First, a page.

Tourists travelling to Buenos Aires from the United States of America can expect the Peso devalue, as the recession, the impact of the Swine flu virus and the farming dispute put the Argentine economy under pressure.
Argentine capital flight $11 billion so far this year reported reported Rueters BUENOS AIRES.
Capital flight from Argentina was $11.2 billion in the first half of this year, the central bank said Saturday, and about $43 billion has left the country since 2007.
The pace of capital flight slowed to $5.5 billion in the second quarter of this year from $8.4 billion in the same quarter of 2008, when the government was locked in a dispute with the agriculture sector about farm policy in the country, one of the world’s top grain producers.
The farmers, still locked in a bitter dispute with the Government have stated that more protests are likely unless Christine Kirchner’s executive listen to their complaints and respond positively. Farmers claim that the state has become an insatiable predator.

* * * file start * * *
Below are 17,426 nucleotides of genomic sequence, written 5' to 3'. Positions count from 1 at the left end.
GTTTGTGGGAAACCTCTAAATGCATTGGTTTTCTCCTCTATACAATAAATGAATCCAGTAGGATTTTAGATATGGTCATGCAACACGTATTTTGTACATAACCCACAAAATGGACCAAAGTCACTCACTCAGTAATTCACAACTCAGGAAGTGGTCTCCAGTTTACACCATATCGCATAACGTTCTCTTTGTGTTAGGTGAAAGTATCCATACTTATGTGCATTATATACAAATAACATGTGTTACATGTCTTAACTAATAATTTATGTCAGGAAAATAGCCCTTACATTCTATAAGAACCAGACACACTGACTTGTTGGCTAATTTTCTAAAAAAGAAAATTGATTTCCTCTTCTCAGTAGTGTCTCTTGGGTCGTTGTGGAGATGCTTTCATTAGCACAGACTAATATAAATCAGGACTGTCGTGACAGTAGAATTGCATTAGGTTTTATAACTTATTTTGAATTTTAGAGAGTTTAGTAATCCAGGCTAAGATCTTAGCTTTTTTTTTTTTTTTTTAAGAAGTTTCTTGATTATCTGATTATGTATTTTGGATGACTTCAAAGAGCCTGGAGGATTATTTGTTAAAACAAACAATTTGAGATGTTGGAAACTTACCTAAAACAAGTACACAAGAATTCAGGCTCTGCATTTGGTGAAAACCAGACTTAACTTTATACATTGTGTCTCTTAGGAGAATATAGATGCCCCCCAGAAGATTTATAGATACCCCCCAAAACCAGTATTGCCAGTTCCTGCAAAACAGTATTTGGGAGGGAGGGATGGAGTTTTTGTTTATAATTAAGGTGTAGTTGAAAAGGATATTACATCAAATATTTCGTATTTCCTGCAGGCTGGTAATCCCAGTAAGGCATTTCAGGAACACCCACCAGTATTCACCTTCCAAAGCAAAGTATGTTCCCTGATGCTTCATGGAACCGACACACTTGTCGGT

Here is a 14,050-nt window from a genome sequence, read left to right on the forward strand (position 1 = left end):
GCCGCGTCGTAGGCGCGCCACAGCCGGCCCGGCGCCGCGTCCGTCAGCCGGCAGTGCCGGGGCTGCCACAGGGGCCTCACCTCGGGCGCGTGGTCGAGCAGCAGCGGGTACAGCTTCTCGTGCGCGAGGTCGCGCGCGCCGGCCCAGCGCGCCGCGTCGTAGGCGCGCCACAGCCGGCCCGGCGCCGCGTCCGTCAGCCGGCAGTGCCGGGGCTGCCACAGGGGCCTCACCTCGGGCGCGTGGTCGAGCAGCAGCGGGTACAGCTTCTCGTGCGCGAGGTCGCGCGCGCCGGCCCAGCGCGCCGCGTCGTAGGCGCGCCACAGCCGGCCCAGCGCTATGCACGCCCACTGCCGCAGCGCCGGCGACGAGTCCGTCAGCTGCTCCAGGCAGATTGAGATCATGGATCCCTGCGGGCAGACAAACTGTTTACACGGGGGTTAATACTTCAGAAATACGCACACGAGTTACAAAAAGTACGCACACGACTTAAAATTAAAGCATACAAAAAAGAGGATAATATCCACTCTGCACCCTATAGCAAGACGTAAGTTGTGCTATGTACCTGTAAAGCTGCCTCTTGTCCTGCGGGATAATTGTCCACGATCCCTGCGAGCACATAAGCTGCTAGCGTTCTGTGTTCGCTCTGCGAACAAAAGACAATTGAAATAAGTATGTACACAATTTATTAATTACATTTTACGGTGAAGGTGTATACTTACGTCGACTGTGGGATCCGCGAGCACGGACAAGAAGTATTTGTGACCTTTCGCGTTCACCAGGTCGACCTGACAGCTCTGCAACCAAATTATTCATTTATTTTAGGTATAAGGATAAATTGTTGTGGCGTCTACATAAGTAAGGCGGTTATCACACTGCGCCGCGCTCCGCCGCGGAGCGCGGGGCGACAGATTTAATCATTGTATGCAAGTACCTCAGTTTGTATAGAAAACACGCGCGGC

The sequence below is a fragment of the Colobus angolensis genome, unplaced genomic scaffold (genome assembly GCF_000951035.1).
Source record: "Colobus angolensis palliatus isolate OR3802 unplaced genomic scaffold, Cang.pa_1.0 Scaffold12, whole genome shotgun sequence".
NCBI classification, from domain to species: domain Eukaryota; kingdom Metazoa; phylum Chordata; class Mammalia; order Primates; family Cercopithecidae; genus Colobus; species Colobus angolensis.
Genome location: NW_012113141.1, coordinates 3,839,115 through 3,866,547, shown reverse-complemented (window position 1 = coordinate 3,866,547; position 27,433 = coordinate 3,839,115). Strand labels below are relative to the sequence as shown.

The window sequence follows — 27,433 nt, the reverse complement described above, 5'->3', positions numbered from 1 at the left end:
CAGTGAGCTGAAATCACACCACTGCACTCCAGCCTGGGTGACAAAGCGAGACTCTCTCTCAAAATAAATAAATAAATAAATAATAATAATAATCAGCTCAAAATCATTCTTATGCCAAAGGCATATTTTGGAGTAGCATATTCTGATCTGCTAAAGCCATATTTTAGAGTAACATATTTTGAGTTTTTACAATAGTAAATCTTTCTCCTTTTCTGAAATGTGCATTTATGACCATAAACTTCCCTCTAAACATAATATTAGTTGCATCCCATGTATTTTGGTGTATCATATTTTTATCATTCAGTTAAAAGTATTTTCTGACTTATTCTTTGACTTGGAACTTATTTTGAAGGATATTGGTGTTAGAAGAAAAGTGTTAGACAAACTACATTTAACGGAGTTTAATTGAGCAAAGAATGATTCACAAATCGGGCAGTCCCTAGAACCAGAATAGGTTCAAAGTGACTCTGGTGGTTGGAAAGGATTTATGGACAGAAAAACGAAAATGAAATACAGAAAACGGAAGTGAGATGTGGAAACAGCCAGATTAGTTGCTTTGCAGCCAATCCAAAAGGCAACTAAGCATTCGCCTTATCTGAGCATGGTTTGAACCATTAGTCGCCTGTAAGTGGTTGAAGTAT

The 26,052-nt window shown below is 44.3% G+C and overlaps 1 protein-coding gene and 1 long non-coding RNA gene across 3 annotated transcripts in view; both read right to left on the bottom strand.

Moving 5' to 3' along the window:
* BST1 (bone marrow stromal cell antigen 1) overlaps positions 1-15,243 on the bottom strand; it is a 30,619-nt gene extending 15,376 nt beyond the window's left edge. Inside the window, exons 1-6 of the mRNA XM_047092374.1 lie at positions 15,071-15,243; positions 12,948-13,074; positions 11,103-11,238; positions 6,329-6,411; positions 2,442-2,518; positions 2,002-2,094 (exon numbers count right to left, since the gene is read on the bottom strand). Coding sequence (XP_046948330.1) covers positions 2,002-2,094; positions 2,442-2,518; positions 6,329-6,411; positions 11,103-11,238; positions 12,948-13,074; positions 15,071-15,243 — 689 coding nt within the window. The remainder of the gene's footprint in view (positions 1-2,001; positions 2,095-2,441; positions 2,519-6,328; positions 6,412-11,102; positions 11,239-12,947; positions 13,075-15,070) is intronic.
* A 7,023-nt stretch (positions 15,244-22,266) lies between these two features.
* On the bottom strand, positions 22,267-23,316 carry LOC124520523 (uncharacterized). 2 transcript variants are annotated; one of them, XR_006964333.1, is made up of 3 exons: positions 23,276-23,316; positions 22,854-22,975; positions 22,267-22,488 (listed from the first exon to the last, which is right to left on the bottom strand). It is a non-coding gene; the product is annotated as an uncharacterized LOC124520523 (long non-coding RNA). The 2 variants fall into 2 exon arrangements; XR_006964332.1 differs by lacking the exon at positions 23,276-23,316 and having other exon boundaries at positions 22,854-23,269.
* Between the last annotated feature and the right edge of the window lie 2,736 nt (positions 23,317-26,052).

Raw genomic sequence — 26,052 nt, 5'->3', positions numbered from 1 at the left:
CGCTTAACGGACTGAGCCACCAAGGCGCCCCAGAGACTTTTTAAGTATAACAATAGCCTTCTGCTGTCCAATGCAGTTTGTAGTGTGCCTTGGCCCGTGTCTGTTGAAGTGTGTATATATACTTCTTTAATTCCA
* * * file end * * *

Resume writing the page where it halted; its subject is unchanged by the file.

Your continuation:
123rd Argentine Rural Society’s Palermo Livestock and Agriculture Exhibition has become a platform for farmers to attack the Government on a wide range of issues.
Analysts say continued capital flight could undermine the local economy. Capital flight surged in late 2007 when President Cristina Fernandez, who at times adopts policies frowned on by investors, took office and Argentines sold pesos to buy dollars.
We can exchange one US dollar for 3.82 pesos today in Buenos Aires.
A weak Argentine Peso makes Argentina a cheap travel destination.